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When women reach the end of their child-bearing years, their bodies go through menopause, as they stop producing the hormones needed to conceive and bear children. There is evidence that men can experience something similar when they begin to produce less testosterone as they approach middle age.
While not currently recognized as a disorder by the World Health Organization, andropause refers to the gradual drop in testosterone to below therapeutic levels, as experienced by some men in middle age. Testosterone is crucial for sex drive and stamina, bone formation, liver function and other metabolic functions. There is treatment for this disorder, but it is somewhat controversial.
Andropause, also known as ADAM (androgen deficiency in the aging male) and PADAM (partial androgen deficiency in the aging male), generally begins after age 30, with testosterone decreasing very slowly over the next four or five decades. Studies have shown that approximately 20% of men in their 60s and 50% of men in their 80s have evidence of testosterone deficiency.
Symptoms of andropause include loss of lean body mass and increase in fatty tissue, less muscle, decreased bone density, decreased body hair and skin thickness, diminished libido, reduced energy, increased irritability and depression, impaired sleep and a slowing of cognitive functioning.
The primary difference between menopause and andropause is that menopause happens suddenly, and is complete within a relatively short time. This abrupt shift in hormones in women can be extremely uncomfortable, leading to a variety of symptoms.
In men, the change in testosterone levels is harder to determine. The level of testosterone may be significantly different between one man and another, and the rate of decline may differ as well. Because the change in testosterone levels takes place over decades, rather than just a few three to five years, as women experience, it is much harder to both diagnose and measure. This is one of the primary reasons researchers debate the diagnosis.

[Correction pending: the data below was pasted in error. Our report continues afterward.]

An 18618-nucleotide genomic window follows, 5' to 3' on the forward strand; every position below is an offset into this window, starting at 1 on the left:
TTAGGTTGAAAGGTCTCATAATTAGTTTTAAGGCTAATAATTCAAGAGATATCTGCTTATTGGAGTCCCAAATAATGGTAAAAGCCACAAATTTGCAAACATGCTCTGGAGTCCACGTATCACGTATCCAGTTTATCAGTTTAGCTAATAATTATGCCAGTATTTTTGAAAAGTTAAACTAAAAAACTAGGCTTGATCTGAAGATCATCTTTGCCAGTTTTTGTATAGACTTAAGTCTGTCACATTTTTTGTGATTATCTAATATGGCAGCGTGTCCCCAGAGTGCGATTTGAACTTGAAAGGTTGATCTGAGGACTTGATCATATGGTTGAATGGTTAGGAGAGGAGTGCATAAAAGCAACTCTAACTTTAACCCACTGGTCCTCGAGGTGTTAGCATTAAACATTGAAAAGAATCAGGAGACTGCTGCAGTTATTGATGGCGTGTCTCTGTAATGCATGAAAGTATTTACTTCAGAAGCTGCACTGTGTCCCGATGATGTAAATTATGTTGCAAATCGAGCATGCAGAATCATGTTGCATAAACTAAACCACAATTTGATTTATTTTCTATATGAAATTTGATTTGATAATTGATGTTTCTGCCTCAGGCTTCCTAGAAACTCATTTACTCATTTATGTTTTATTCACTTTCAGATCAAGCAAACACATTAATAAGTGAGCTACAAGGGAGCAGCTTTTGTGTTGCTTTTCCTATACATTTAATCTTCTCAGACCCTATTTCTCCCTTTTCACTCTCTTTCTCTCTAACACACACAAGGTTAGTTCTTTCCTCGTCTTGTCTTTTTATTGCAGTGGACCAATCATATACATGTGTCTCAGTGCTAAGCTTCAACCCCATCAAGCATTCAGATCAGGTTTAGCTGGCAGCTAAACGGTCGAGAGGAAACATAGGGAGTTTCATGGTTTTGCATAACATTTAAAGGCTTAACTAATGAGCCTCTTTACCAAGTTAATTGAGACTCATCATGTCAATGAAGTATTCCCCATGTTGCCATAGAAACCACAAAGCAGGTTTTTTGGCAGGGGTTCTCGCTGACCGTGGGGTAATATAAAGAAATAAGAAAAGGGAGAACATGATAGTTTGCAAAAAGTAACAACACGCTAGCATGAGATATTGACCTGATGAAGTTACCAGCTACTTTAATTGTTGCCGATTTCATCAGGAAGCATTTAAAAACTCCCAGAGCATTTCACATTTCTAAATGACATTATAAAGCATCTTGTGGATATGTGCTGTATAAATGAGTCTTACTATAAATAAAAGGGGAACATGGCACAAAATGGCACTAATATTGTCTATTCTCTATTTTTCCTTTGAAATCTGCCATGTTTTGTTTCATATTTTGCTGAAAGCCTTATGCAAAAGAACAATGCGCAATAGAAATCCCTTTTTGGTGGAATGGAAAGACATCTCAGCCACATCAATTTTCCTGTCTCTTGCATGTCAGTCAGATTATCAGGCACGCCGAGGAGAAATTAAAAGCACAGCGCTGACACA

Testosterone regulates mood, among many other functions. The gradual lessening of testosterone levels may lead to irritability, sadness, loss of interest in things once thought pleasurable – in other words, depression.
All of this takes place, of course, during the period in a man’s life when there are other significant changes and stressors. These are the years where men’s education is over and careers are locked in – for better or worse. These are the years where men are no longer parenting children completely dependent upon them, but rather children who can talk back. These are the years when the needs of paying the mortgage, building college funds for the kids and setting aside money for retirement are in conflict. These are also the years when the health of aging parents can begin to fail.
Men who seek treatment for depression during these years are more likely to seek psychiatric help. Antidepressants may help, as might psychotherapy.
Men might consider also seeing their physicians, to be evaluated for the possibility of low testosterone levels. Testosterone replacement therapy has proven, in studies, an effective treatment for depression.
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